Association of Circulating Tumor DNA and Circulating Tumor Cells after Neoadjuvant Chemotherapy with Disease Recurrence in Patients with Triple-Negative Breast Cancer: Preplanned Secondary Analysis of the BRE12-158 Randomized Clinical Trial

Milan Radovich, Guanglong Jiang, Bradley A. Hancock, Christopher Chitambar, Rita Nanda, Carla Falkson, Filipa C. Lynce, Christopher Gallagher, Claudine Isaacs, Marcelo Blaya, Elisavet Paplomata, Radhika Walling, Karen Daily, Reshma Mahtani, Michael A. Thompson, Robert Graham, Maureen E. Cooper, Dean C. Pavlick, Lee A. Albacker, Jeffrey GreggJeffrey P. Solzak, Yu Hsiang Chen, Casey L. Bales, Erica Cantor, Fei Shen, Anna Maria V. Storniolo, Sunil Badve, Tarah J. Ballinger, Chun Li Chang, Yuan Zhong, Cagri Savran, Kathy D. Miller, Bryan P. Schneider

Research output: Contribution to journalArticlepeer-review

5 Scopus citations

Abstract

Importance: A significant proportion of patients with early-stage triple-negative breast cancer (TNBC) are treated with neoadjuvant chemotherapy. Sequencing of circulating tumor DNA (ctDNA) after surgery, along with enumeration of circulating tumor cells (CTCs), may be used to detect minimal residual disease and assess which patients may experience disease recurrence. Objective: To determine whether the presence of ctDNA and CTCs after neoadjuvant chemotherapy in patients with early-stage TNBC is independently associated with recurrence and clinical outcomes. Design, Setting, and Participants: A preplanned secondary analysis was conducted from March 26, 2014, to December 18, 2018, using data from 196 female patients in BRE12-158, a phase 2 multicenter randomized clinical trial that randomized patients with early-stage TNBC who had residual disease after neoadjuvant chemotherapy to receive postneoadjuvant genomically directed therapy vs treatment of physician choice. Patients had blood samples collected for ctDNA and CTCs at time of treatment assignment; ctDNA analysis with survival was performed for 142 patients, and CTC analysis with survival was performed for 123 patients. Median clinical follow-up was 17.2 months (range, 0.3-58.3 months). Interventions: Circulating tumor DNA was sequenced using the FoundationACT or FoundationOneLiquid Assay, and CTCs were enumerated using an epithelial cell adhesion molecule-based, positive-selection microfluidic device. Main Outcomes and Measures: Primary outcomes were distant disease-free survival (DDFS), disease-free survival (DFS), and overall survival (OS). Results: Among 196 female patients (mean [SD] age, 49.6 [11.1] years), detection of ctDNA was significantly associated with inferior DDFS (median DDFS, 32.5 months vs not reached; hazard ratio [HR], 2.99; 95% CI, 1.38-6.48; P =.006). At 24 months, DDFS probability was 56% for ctDNA-positive patients compared with 81% for ctDNA-negative patients. Detection of ctDNA was similarly associated with inferior DFS (HR, 2.67; 95% CI, 1.28-5.57; P =.009) and inferior OS (HR, 4.16; 95% CI,1.66-10.42; P =.002). The combination of ctDNA and CTCs provided additional information for increased sensitivity and discriminatory capacity. Patients who were ctDNA positive and CTC positive had significantly inferior DDFS compared with those who were ctDNA negative and CTC negative (median DDFS, 32.5 months vs not reached; HR, 5.29; 95% CI, 1.50-18.62; P =.009). At 24 months, DDFS probability was 52% for patients who were ctDNA positive and CTC positive compared with 89% for those who were ctDNA negative and CTC negative. Similar trends were observed for DFS (HR, 3.15; 95% CI, 1.07-9.27; P =.04) and OS (HR, 8.60; 95% CI, 1.78-41.47; P =.007). Conclusions and Relevance: In this preplanned secondary analysis of a randomized clinical trial, detection of ctDNA and CTCs in patients with early-stage TNBC after neoadjuvant chemotherapy was independently associated with disease recurrence, which represents an important stratification factor for future postneoadjuvant trials. Trial Registration: ClinicalTrials.gov Identifier: NCT02101385.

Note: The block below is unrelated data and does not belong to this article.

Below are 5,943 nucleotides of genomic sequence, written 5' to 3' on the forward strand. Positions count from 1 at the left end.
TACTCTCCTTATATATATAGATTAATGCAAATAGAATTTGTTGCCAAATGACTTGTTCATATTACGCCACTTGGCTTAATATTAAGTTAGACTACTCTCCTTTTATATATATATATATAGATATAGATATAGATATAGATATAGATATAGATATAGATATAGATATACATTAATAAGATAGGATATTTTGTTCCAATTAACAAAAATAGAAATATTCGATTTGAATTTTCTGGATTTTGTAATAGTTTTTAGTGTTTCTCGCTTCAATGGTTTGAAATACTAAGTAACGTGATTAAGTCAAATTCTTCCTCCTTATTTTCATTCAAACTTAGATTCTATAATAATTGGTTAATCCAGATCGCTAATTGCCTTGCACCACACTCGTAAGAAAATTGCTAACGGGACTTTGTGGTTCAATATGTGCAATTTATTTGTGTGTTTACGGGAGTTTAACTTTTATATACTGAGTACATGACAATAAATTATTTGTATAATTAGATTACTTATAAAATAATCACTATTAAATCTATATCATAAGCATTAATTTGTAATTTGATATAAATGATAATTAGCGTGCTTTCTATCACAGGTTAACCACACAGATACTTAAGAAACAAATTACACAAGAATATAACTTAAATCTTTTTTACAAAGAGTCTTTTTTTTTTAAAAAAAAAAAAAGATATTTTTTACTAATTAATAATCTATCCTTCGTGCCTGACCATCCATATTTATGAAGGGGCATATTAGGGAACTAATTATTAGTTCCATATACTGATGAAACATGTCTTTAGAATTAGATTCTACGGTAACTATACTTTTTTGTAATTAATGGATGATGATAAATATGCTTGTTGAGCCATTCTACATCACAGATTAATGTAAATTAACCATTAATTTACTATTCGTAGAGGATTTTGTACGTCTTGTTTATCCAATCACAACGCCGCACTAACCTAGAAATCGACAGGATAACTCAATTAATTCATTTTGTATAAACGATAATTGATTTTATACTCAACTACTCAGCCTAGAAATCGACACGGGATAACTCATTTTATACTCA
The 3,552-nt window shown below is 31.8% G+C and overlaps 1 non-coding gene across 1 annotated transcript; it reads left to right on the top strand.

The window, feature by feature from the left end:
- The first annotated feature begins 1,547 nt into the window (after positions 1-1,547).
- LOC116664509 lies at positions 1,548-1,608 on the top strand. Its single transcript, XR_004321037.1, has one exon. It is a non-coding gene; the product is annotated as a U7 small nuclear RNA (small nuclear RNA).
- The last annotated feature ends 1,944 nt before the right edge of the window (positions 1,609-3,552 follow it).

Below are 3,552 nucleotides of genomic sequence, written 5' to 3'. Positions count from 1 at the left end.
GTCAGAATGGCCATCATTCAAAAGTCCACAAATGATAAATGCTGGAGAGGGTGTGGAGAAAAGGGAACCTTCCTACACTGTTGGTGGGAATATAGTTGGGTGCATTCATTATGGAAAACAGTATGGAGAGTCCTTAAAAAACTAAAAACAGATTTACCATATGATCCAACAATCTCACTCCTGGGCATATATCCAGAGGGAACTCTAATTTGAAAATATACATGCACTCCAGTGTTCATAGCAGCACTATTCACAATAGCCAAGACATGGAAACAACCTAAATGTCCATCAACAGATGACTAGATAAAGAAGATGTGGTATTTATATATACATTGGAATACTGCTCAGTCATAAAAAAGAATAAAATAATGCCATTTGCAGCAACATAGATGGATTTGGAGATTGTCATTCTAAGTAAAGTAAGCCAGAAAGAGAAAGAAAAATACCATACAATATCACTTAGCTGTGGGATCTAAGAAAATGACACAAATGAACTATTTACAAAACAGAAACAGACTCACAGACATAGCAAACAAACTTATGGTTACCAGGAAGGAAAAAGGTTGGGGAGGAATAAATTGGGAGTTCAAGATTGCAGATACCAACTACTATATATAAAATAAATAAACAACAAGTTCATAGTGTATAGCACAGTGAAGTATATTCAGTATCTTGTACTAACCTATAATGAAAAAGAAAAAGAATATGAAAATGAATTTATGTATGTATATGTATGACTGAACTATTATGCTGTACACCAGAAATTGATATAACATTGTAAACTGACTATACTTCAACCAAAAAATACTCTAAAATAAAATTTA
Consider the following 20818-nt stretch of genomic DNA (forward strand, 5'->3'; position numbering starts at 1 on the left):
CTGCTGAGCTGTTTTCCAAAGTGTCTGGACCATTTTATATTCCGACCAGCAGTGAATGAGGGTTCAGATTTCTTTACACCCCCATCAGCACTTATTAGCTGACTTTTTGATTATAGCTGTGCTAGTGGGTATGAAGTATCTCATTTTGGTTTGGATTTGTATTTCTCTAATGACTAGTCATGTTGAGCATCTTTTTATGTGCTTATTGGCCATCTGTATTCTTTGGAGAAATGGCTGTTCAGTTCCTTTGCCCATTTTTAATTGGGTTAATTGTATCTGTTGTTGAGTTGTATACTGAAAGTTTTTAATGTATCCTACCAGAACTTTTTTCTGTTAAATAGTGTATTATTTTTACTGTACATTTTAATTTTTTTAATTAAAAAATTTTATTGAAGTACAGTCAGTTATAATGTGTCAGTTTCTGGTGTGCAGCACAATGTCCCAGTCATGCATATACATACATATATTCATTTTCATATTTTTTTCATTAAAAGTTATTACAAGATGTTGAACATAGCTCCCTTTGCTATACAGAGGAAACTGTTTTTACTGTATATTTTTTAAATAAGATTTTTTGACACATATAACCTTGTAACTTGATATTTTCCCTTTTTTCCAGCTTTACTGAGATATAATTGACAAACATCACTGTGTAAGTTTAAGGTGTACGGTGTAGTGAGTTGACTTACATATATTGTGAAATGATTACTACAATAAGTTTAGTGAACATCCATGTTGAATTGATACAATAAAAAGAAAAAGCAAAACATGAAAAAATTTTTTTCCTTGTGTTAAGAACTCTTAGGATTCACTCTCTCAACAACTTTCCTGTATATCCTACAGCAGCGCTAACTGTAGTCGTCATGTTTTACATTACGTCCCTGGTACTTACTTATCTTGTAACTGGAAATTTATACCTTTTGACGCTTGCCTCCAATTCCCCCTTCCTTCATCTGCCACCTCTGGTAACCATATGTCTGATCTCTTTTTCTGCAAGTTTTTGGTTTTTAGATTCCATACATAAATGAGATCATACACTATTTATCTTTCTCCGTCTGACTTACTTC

Original languageEnglish (US)
Pages (from-to)1410-1415
Number of pages6
JournalJAMA Oncology
Volume6
Issue number9
DOIs
StatePublished - Sep 2020

ASJC Scopus subject areas

  • Oncology
  • Cancer Research

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